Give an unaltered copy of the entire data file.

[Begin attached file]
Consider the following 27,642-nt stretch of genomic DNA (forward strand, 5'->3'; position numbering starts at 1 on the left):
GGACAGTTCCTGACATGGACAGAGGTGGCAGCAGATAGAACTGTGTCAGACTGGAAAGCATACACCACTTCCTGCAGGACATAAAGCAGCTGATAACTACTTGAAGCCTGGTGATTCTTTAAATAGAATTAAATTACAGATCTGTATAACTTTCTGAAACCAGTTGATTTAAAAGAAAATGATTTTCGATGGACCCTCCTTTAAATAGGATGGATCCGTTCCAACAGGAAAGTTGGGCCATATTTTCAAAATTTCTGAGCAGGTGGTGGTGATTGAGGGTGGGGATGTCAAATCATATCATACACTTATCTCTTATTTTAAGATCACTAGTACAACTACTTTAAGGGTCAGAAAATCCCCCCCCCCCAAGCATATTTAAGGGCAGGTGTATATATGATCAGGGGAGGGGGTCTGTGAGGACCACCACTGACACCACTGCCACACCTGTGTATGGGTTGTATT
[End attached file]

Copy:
Consider the following 27,642-nt stretch of genomic DNA (forward strand, 5'->3'; position numbering starts at 1 on the left):
GGACAGTTCCTGACATGGACAGAGGTGGCAGCAGATAGAACTGTGTCAGACTGGAAAGCATACACCACTTCCTGCAGGACATAAAGCAGCTGATAACTACTTGAAGCCTGGTGATTCTTTAAATAGAATTAAATTACAGATCTGTATAACTTTCTGAAACCAGTTGATTTAAAAGAAAATGATTTTCGATGGACCCTCCTTTAAATAGGATGGATCCGTTCCAACAGGAAAGTTGGGCCATATTTTCAAAATTTCTGAGCAGGTGGTGGTGATTGAGGGTGGGGATGTCAAATCATATCATACACTTATCTCTTATTTTAAGATCACTAGTACAACTACTTTAAGGGTCAGAAAATCCCCCCCCCCCAAGCATATTTAAGGGCAGGTGTATATATGATCAGGGGAGGGGGTCTGTGAGGACCACCACTGACACCACTGCCACACCTGTGTATGGGTTGTATT